At least I do. No matter how many books you read, or how many videos you watch, the only time you really learn is by performing the actual task that you wish to tackle. It is in this process that you will solidify new skills. Practice makes permanent so be sure to practice the right things.
I have found this to be the case in both my personal and professional life. I’m learning to play guitar and I have made an enormous investment in books and video courses. While they are great for reference and pointing me in the right direction, they do nothing in regard to learning. I learn by doing, by practicing.
I created, and now maintain, my own websites. I had no prior knowledge of these areas, but I learned by diving in and doing it. Like everything else, I made a lot of mistakes along the way. Still do. Mistakes are also a part of the learning process.
While I have been in sales my entire adult life, I’m always trying new things, learning new things. I constantly seek to hone my craft. My mantra is “What if? Why not?”.
I’m pretty comfortable with certain sales enablement applications with Nimble CRM being one of them. People pay me to train them on how to use Nimble. Every client teaches me new things that I did not know. Inevitably, they want Nimble to work some way that it was not necessarily designed to do. You learn to think outside the box. You test. You do.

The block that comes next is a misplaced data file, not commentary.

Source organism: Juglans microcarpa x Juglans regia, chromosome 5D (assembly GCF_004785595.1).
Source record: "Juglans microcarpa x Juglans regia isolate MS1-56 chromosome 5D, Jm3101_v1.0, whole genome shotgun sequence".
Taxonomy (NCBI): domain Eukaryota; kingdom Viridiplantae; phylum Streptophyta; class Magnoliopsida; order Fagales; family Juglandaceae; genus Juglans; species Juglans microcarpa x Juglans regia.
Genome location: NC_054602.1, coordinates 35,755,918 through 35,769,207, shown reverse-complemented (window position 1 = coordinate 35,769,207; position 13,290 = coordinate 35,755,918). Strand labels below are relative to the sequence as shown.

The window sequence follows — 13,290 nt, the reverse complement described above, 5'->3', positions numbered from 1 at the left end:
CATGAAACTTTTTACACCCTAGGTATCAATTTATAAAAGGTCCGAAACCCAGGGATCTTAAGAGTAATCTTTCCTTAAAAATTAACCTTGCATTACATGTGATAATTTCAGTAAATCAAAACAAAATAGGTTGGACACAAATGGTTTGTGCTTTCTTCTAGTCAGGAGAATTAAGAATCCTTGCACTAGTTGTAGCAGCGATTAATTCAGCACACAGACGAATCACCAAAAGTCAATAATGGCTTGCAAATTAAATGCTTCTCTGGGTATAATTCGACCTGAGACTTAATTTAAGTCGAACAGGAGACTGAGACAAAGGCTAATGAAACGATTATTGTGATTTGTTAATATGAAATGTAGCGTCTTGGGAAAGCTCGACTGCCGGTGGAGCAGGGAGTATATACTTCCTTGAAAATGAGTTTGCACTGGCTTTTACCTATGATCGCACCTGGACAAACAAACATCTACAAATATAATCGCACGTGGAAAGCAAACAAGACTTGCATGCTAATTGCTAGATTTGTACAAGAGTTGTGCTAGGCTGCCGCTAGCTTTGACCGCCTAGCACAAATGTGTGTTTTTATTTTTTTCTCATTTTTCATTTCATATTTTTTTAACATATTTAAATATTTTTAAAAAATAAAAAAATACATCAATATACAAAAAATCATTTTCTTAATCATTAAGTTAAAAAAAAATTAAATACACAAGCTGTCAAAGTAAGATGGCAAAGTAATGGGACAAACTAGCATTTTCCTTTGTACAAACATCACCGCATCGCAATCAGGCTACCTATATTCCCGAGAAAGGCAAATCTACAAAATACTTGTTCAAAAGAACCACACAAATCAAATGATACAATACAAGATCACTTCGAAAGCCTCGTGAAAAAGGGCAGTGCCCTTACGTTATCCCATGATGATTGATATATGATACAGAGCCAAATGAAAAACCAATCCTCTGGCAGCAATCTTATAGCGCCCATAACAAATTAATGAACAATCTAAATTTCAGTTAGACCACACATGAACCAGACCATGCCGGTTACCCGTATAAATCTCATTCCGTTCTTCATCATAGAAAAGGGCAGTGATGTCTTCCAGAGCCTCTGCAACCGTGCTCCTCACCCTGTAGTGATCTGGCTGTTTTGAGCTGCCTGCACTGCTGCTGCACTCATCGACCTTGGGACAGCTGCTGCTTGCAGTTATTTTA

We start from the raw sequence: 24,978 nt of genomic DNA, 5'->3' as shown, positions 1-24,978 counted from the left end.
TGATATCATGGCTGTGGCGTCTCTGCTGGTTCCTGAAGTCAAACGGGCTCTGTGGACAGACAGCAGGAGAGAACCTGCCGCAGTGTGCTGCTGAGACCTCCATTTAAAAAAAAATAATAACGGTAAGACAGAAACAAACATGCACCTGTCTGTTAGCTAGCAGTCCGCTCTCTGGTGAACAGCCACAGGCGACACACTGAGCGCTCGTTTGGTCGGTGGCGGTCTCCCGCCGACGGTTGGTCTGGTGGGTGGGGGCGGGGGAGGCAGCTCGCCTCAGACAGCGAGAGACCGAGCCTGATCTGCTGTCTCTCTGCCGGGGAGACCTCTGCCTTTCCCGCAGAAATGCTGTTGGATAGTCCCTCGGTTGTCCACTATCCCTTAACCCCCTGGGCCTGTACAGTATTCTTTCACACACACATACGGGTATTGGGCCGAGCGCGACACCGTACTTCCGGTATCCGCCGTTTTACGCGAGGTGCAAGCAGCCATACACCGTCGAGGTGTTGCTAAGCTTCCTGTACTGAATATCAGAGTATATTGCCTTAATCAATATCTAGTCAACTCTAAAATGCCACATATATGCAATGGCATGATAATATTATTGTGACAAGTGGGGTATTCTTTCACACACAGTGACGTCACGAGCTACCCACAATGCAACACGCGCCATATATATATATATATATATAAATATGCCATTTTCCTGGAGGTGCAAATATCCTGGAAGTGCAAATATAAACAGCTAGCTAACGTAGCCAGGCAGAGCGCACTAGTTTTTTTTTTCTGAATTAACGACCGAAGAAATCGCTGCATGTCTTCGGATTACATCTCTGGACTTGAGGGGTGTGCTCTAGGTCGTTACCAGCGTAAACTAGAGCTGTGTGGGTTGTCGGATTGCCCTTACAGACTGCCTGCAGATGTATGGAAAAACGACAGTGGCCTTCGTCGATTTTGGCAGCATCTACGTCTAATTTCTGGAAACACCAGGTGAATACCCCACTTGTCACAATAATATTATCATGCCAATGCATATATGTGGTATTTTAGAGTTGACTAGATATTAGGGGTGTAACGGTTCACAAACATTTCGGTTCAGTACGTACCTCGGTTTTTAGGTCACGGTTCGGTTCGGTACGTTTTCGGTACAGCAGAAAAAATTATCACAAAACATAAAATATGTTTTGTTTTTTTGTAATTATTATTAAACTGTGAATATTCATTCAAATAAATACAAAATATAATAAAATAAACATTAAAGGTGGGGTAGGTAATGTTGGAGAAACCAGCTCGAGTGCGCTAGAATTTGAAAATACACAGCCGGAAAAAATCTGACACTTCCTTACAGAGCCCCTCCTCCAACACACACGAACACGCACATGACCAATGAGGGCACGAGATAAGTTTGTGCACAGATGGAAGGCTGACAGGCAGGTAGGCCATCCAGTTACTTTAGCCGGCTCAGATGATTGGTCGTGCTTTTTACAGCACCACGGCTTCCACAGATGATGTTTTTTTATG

Change is hard. Change is uncomfortable. Because we wish to avoid the pain that is associated with change, it’s not uncommon for us to settle for the status quo. Hell, if it ain’t broke, don’t fix it. Still, wouldn’t it be nice if it worked … better? I think so. With repetition comes reflex and that uncomfortable feeling rapidly goes away.
I actually feel sorry for folks who are not willing to even consider, let alone implement, new ideas that just might make them better at what they do. As a salesperson who was raised in a straight-commission environment, anything … anything that could potentially increase my income was at least worth a hard look.